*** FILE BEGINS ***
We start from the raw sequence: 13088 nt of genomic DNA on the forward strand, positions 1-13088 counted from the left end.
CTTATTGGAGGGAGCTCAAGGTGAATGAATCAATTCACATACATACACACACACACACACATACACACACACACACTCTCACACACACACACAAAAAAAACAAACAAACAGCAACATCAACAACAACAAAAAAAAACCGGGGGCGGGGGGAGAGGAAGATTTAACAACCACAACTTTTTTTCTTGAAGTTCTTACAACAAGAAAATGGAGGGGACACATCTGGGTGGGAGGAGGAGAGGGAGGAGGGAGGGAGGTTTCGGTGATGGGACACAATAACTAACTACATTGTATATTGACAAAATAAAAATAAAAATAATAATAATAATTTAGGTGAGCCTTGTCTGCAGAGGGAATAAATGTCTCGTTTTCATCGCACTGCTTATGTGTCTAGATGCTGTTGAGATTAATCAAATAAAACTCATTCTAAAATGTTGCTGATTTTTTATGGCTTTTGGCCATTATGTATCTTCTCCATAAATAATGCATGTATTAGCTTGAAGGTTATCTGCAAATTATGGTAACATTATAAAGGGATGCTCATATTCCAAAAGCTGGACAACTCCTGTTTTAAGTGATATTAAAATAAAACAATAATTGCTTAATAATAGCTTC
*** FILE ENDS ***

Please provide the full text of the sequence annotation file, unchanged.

We start from the raw sequence: 13088 nt of genomic DNA on the forward strand, positions 1-13088 counted from the left end.
CTTATTGGAGGGAGCTCAAGGTGAATGAATCAATTCACATACATACACACACACACACACATACACACACACACACTCTCACACACACACACAAAAAAAACAAACAAACAGCAACATCAACAACAACAAAAAAAAACCGGGGGCGGGGGGAGAGGAAGATTTAACAACCACAACTTTTTTTCTTGAAGTTCTTACAACAAGAAAATGGAGGGGACACATCTGGGTGGGAGGAGGAGAGGGAGGAGGGAGGGAGGTTTCGGTGATGGGACACAATAACTAACTACATTGTATATTGACAAAATAAAAATAAAAATAATAATAATAATTTAGGTGAGCCTTGTCTGCAGAGGGAATAAATGTCTCGTTTTCATCGCACTGCTTATGTGTCTAGATGCTGTTGAGATTAATCAAATAAAACTCATTCTAAAATGTTGCTGATTTTTTATGGCTTTTGGCCATTATGTATCTTCTCCATAAATAATGCATGTATTAGCTTGAAGGTTATCTGCAAATTATGGTAACATTATAAAGGGATGCTCATATTCCAAAAGCTGGACAACTCCTGTTTTAAGTGATATTAAAATAAAACAATAATTGCTTAATAATAGCTTC